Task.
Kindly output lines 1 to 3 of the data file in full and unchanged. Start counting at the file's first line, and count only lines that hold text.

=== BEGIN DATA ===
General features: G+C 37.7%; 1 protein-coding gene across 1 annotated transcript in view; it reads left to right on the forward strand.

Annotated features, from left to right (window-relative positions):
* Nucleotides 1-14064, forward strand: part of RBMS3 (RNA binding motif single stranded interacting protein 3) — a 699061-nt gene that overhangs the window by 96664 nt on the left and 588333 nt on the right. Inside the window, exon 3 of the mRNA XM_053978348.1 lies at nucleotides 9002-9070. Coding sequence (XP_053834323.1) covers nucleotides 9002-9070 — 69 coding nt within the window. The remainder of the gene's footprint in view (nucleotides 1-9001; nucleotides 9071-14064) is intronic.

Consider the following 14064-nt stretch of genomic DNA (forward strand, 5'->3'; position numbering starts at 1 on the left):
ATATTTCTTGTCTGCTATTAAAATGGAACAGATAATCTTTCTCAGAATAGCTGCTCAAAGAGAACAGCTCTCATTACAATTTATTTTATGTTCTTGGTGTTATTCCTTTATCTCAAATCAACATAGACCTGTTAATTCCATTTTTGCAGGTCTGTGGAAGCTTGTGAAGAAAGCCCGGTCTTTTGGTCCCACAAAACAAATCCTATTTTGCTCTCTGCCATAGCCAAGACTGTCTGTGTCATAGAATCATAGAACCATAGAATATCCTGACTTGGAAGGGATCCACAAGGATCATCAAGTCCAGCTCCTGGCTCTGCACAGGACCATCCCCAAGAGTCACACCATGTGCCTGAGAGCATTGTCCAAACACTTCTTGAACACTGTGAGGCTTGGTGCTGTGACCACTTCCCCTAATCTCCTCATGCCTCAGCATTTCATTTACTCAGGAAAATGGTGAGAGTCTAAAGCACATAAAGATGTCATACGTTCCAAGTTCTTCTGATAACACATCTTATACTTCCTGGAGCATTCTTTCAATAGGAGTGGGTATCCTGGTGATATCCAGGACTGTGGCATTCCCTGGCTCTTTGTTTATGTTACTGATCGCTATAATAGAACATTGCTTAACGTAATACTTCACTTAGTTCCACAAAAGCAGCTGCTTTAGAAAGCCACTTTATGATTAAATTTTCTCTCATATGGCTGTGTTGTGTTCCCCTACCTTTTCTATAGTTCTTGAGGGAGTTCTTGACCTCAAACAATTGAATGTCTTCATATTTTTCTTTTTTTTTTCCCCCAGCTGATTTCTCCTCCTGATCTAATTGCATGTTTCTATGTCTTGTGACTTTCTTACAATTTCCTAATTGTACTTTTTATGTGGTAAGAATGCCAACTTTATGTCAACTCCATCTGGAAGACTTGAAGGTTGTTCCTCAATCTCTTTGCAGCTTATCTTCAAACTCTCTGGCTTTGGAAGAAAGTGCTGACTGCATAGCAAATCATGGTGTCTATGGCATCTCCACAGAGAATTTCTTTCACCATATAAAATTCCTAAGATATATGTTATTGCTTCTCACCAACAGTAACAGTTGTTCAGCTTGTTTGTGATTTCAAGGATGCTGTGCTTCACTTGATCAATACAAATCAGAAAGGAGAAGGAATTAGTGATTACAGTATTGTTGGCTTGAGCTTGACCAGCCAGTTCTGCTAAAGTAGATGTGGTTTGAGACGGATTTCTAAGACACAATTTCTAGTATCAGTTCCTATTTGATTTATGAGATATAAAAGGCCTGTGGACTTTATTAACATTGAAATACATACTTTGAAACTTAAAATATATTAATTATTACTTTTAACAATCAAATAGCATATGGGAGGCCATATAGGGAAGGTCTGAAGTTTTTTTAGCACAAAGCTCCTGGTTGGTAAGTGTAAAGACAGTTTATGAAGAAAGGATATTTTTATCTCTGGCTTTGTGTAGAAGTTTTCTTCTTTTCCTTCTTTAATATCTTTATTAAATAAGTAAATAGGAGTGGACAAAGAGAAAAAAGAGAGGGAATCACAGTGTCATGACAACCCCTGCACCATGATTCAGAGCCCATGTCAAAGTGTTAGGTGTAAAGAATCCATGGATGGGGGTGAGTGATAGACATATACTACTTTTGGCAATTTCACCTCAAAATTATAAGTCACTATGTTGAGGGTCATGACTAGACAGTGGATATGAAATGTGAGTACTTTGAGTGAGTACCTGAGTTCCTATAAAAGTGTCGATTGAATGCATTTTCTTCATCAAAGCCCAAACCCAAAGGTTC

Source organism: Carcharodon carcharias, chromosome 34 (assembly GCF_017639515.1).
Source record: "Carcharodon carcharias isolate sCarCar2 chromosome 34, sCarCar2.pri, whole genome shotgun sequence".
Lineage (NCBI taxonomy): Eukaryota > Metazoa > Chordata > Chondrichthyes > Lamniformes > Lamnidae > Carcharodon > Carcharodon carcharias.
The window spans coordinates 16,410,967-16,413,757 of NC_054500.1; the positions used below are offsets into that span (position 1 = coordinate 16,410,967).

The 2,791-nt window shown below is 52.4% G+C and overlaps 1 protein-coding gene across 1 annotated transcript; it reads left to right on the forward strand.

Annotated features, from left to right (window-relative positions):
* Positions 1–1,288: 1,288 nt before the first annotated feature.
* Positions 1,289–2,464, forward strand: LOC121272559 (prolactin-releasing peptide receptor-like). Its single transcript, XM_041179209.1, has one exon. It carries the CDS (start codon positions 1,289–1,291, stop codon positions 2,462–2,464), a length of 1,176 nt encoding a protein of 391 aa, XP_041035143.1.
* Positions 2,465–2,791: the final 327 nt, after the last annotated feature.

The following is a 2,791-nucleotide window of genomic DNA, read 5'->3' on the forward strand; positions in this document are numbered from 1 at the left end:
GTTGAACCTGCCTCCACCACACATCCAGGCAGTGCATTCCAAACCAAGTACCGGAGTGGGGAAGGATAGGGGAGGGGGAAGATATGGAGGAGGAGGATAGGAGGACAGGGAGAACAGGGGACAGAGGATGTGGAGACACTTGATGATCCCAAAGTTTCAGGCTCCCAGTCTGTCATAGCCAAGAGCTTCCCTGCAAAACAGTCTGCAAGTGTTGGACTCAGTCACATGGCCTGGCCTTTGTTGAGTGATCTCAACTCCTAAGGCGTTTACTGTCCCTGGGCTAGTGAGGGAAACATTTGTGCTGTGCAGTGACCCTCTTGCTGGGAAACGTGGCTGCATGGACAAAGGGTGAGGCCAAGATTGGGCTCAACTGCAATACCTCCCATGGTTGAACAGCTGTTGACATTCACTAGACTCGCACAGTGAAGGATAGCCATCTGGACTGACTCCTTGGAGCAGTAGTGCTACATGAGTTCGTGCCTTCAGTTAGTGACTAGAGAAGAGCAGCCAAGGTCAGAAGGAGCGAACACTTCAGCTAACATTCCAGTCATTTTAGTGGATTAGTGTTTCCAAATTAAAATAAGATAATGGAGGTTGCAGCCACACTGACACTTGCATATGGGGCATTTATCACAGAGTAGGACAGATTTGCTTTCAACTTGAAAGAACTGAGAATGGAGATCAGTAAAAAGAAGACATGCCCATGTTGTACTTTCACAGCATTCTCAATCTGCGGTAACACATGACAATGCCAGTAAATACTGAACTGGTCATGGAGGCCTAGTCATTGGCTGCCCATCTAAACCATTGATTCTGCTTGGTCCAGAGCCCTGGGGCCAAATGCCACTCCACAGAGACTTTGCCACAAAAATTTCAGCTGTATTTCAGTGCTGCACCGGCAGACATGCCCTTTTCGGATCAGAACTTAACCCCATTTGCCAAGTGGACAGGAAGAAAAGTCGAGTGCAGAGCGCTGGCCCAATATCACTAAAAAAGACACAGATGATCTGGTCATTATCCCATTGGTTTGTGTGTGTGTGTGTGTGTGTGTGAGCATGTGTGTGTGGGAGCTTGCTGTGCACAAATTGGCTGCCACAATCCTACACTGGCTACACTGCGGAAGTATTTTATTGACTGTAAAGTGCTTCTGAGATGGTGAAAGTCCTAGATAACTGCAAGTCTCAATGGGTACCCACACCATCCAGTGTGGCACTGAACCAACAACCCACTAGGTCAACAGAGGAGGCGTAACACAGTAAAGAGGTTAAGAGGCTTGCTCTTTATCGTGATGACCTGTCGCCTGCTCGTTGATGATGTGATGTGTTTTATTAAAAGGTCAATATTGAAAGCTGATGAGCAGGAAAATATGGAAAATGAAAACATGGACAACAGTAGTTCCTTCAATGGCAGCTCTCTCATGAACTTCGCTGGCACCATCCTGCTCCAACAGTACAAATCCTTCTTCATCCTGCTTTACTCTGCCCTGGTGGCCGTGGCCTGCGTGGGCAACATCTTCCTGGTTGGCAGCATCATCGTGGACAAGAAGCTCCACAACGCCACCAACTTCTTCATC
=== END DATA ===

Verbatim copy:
General features: G+C 37.7%; 1 protein-coding gene across 1 annotated transcript in view; it reads left to right on the forward strand.

Annotated features, from left to right (window-relative positions):
* Nucleotides 1-14064, forward strand: part of RBMS3 (RNA binding motif single stranded interacting protein 3) — a 699061-nt gene that overhangs the window by 96664 nt on the left and 588333 nt on the right. Inside the window, exon 3 of the mRNA XM_053978348.1 lies at nucleotides 9002-9070. Coding sequence (XP_053834323.1) covers nucleotides 9002-9070 — 69 coding nt within the window. The remainder of the gene's footprint in view (nucleotides 1-9001; nucleotides 9071-14064) is intronic.